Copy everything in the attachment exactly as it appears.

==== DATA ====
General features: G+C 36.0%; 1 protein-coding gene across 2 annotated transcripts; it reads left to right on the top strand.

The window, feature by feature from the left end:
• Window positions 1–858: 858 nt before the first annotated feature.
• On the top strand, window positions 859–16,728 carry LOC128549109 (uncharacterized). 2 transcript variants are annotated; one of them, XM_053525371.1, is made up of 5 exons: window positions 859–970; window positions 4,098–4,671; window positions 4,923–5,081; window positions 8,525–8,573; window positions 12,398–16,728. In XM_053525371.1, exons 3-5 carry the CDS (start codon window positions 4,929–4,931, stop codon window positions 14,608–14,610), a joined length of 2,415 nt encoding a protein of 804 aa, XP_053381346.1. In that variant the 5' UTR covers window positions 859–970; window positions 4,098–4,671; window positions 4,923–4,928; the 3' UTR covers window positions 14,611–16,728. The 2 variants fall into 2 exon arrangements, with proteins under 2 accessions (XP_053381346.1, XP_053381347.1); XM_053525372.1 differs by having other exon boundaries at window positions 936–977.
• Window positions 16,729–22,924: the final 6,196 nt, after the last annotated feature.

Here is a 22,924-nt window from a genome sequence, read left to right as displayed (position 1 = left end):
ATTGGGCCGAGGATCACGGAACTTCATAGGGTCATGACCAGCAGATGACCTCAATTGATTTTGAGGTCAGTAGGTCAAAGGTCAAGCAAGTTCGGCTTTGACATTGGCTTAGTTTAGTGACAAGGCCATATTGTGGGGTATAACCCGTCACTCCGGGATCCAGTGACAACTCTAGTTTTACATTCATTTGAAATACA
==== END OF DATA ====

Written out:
General features: G+C 36.0%; 1 protein-coding gene across 2 annotated transcripts; it reads left to right on the top strand.

The window, feature by feature from the left end:
• Window positions 1–858: 858 nt before the first annotated feature.
• On the top strand, window positions 859–16,728 carry LOC128549109 (uncharacterized). 2 transcript variants are annotated; one of them, XM_053525371.1, is made up of 5 exons: window positions 859–970; window positions 4,098–4,671; window positions 4,923–5,081; window positions 8,525–8,573; window positions 12,398–16,728. In XM_053525371.1, exons 3-5 carry the CDS (start codon window positions 4,929–4,931, stop codon window positions 14,608–14,610), a joined length of 2,415 nt encoding a protein of 804 aa, XP_053381346.1. In that variant the 5' UTR covers window positions 859–970; window positions 4,098–4,671; window positions 4,923–4,928; the 3' UTR covers window positions 14,611–16,728. The 2 variants fall into 2 exon arrangements, with proteins under 2 accessions (XP_053381346.1, XP_053381347.1); XM_053525372.1 differs by having other exon boundaries at window positions 936–977.
• Window positions 16,729–22,924: the final 6,196 nt, after the last annotated feature.

Here is a 22,924-nt window from a genome sequence, read left to right as displayed (position 1 = left end):
ATTGGGCCGAGGATCACGGAACTTCATAGGGTCATGACCAGCAGATGACCTCAATTGATTTTGAGGTCAGTAGGTCAAAGGTCAAGCAAGTTCGGCTTTGACATTGGCTTAGTTTAGTGACAAGGCCATATTGTGGGGTATAACCCGTCACTCCGGGATCCAGTGACAACTCTAGTTTTACATTCATTTGAAATACA